Snow Sunday: The Gift Of Ski Racing

Each sport has its own rituals, its own culture, its own weekend routine. And for those of us who grew up as athletes, it is these weekend routines, more so than the competitions, that defined our childhood. For me that sport was ski racing, and now it is too for my daughter.

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I love dropping her off at the top of the Gondola in 10-degree weather, or at the bottom of Lift Four on a snowy day. I watch her sling her backpack on, put her skis over her shoulder, and wave good-bye as she hikes to the lift, her blond pigtail dangling out of the back of her helmet. She has no idea how brave and strong she is. She has no idea that it’s cold and windy outside and that in many homes, Saturday is the day to sleep in and watch cartoons.

I watch the independence and confidence a sport such as ski racing breeds in young girls. They have the freedom to ski the mountain with their friends and coaches, focusing while skiing, then laughing and telling stories while riding the lifts. The older kids, fourteen and fifteen year olds, train on the course beside them, always in their view. In the start gate, they’re asked to throw themselves fearlessly down the hill, looking for ways to go faster.

On weekends, we get together with our friends to watch the legendary Hannekahm downhill or a World Cup slalom. Norwegian Aksel Lund Svindal, and Americans Lindsey Vonn, Julia Mancuso, and Mikaela Shiffrin are household names. The girls chant for them when they’re in the starting gate on TV. My eldest watches their disciplined hands, and their quick feet. She cheers when they fight to stay in the course and shares their heartache when they fall.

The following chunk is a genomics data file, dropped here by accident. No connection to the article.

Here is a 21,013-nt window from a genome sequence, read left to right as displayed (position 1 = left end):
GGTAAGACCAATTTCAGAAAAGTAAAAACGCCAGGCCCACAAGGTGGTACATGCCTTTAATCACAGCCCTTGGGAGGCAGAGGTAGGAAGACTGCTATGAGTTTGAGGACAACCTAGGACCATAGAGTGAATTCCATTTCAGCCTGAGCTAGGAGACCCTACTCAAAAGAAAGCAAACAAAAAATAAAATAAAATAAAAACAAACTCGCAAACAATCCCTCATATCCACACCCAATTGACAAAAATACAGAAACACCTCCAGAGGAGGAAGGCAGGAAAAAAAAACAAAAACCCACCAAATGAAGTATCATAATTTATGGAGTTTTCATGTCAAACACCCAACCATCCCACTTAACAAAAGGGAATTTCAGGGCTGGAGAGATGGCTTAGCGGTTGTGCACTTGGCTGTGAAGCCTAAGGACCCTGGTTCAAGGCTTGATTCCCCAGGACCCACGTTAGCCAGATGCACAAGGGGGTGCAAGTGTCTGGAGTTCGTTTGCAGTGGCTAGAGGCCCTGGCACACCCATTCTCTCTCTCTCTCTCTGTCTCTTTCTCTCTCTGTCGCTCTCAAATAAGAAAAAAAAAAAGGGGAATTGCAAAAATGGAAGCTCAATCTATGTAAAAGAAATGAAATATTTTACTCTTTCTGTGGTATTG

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Sometimes friends ask me, “What’s the end goal?” Why are our kids going up early on the weekends in the snow and the wind at 10-years-old? Is it the U.S. Ski Team? World Cup?

For me, it was a ticket to my first choice college and the opportunity to ski Division I NCAA—and that was a fulfilling career. But as a former coach reminded me very recently, I can’t make my goals be those of my kids. And as I watch my daughter enter this sport and as I travel with her to races and see my former teammates and rivals doing the same thing, I realize it wasn’t about how far one got in the sport, but instead the experience itself.

It was about standing in the starting gate by yourself, knowing at that point, your teammates and coach could do nothing for you. Once you kicked out, the only person you could rely on was yourself.  It was the freedom of skiing the mountain, before and after races, and the constantly changing weather teaching you to adapt. As a girl, it was knowing the importance of having a strong and healthy body and what those things allow you to do.